Okay, it's not going to win me any popularity points, but I thought I'd take a look at the fairly standard Powerpoint bashing that takes place. This article features John Sweller, saying that Powerpoint is counter productive because, according to his cognitive load theory, it is more difficult to process information that is coming audibly and visually simultaneously. Garr Reynolds (via Downes) picks up on this, and makes the distinction between Powerpoint as method and as a tool, arguing:
I know it is common to complain of death by powerpoint, and I have sat through enough dull, bullet-listed, tiny fonted, montonously delivered presentations to make watching the entire DVD box set of Sex and the City seem like an interesting alternative. But, I want to know what these complaints are measuring against? Did I miss some public-speaking Camelot, when every lecture was given with such insight, focus and wit as to make it seem like an evening with Peter Ustinov? As I recall my (pre-Powerpoint) university lectures they were largely dull, mostly incoherent and almost deliberately lacking in humour.
The complaints about Powerpoint often come from people who are good public speakers. This is just not the case for most of us. Sure, we can make improvements (I'll return to this), but in the same way many people are not gifted comedians, or actors, most people are not talented orators. I am to public speaking what George W Bush is to free form jazz - it's just not my thing.
But, Powerpoint saves me here - by using Powerpoint (and I'm using Powerpoint as a shorthand for all presentation software, I accept that Keynote is a nicer tool), I can structure, practice and improve my presentation skills. Yes, it's a crutch, but if you need help walking, crutches are good. Powerpoint provides a framework for developing presentation skills. Over the past couple of years I have abandoned bulleted lists, moved to use of images with one message per slide and greater use of (YouTube) videos. My presentations have improved (I think) as a result. I did this by thinking through not only how I could give better presentations in a general sense, but specifically, how I could improve my Powerpoint slides.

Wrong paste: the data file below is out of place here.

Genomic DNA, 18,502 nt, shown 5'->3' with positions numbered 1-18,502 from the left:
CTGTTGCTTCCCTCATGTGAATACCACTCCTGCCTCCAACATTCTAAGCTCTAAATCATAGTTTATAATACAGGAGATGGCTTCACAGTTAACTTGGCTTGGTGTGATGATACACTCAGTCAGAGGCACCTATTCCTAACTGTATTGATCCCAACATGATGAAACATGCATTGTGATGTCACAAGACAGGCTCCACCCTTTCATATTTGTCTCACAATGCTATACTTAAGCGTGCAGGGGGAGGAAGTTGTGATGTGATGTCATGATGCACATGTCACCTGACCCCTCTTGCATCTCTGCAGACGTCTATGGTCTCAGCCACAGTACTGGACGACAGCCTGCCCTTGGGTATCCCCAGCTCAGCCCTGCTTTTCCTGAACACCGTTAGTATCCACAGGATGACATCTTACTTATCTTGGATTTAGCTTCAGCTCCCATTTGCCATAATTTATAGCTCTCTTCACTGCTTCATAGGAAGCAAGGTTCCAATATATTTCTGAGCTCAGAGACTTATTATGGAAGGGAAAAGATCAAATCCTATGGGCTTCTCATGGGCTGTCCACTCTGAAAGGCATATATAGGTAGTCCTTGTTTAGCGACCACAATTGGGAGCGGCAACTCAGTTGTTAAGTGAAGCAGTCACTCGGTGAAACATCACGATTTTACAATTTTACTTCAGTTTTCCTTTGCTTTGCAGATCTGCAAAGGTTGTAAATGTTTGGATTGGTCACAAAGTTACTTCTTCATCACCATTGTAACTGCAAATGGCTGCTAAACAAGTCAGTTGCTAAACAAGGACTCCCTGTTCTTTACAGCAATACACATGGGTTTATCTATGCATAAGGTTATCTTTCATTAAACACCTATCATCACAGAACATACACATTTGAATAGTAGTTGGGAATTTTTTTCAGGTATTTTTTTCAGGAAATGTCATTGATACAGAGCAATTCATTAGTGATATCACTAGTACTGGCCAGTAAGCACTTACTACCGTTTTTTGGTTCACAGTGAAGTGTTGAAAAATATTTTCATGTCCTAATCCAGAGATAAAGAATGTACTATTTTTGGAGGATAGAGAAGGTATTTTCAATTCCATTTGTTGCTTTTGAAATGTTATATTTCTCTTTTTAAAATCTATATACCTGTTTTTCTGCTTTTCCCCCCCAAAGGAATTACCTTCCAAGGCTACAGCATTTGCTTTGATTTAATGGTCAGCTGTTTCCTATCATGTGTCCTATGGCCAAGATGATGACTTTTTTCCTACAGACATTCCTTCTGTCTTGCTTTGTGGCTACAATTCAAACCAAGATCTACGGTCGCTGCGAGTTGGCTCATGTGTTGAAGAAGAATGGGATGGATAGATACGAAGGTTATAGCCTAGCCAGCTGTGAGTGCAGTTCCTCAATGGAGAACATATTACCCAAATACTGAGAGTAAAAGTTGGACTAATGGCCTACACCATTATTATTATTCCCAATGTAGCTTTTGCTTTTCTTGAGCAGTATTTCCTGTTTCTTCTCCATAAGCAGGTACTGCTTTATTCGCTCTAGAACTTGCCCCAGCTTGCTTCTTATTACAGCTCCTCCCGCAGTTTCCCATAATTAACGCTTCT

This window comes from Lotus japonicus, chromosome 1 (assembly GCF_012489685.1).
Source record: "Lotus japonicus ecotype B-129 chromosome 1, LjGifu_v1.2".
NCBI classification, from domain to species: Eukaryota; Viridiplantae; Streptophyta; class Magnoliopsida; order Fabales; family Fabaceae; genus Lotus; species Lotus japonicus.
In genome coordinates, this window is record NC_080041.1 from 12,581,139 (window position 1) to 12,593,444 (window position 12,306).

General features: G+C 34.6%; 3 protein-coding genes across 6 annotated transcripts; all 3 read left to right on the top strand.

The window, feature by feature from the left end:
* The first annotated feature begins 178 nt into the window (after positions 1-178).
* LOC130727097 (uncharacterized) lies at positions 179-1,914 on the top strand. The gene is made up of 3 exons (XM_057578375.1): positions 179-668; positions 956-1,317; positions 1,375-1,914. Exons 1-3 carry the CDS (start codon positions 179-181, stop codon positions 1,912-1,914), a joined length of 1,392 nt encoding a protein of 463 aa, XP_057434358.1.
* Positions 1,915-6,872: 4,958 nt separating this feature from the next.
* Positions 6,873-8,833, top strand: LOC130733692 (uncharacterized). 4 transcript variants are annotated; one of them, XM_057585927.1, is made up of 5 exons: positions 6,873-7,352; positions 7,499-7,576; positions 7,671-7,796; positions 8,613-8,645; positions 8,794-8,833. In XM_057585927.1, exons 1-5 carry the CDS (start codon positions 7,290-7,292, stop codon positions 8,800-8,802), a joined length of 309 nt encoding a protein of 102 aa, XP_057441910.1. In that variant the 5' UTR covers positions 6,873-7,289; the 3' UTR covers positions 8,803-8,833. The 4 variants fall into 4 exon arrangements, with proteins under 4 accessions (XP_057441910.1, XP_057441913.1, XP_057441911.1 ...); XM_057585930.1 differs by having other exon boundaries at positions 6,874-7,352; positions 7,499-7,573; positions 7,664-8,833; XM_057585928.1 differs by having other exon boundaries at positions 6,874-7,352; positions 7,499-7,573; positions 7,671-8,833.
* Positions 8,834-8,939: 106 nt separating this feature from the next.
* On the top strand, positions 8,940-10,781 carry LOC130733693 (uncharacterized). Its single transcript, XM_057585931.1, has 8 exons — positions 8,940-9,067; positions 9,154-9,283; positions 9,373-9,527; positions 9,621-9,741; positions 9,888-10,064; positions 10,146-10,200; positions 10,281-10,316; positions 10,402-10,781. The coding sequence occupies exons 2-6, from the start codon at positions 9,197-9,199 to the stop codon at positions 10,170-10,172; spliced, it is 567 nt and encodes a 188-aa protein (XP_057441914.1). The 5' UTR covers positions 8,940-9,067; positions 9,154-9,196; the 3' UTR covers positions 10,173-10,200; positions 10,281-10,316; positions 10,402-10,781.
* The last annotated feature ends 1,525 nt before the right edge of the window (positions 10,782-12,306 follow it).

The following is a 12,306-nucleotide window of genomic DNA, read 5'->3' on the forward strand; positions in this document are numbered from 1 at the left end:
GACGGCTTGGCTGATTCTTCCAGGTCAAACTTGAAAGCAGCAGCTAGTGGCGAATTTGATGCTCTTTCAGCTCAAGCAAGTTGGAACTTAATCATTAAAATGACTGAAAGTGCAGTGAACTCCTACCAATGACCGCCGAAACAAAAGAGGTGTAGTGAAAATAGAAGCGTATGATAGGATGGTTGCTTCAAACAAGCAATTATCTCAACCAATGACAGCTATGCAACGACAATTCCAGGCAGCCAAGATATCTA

In this sense, Powerpoint is a valuable tool. Like any technology that democratises a skill, it means that most of what you get is poor, but it also allows a mechanism to explore and develop. After all, we don't complain that most of what gets written in blogs is rubbish, we accept that is the price we pay for mass democratisation. The difference with Powerpoint is that it is delivered to a captive audience, they can't look elsewhere.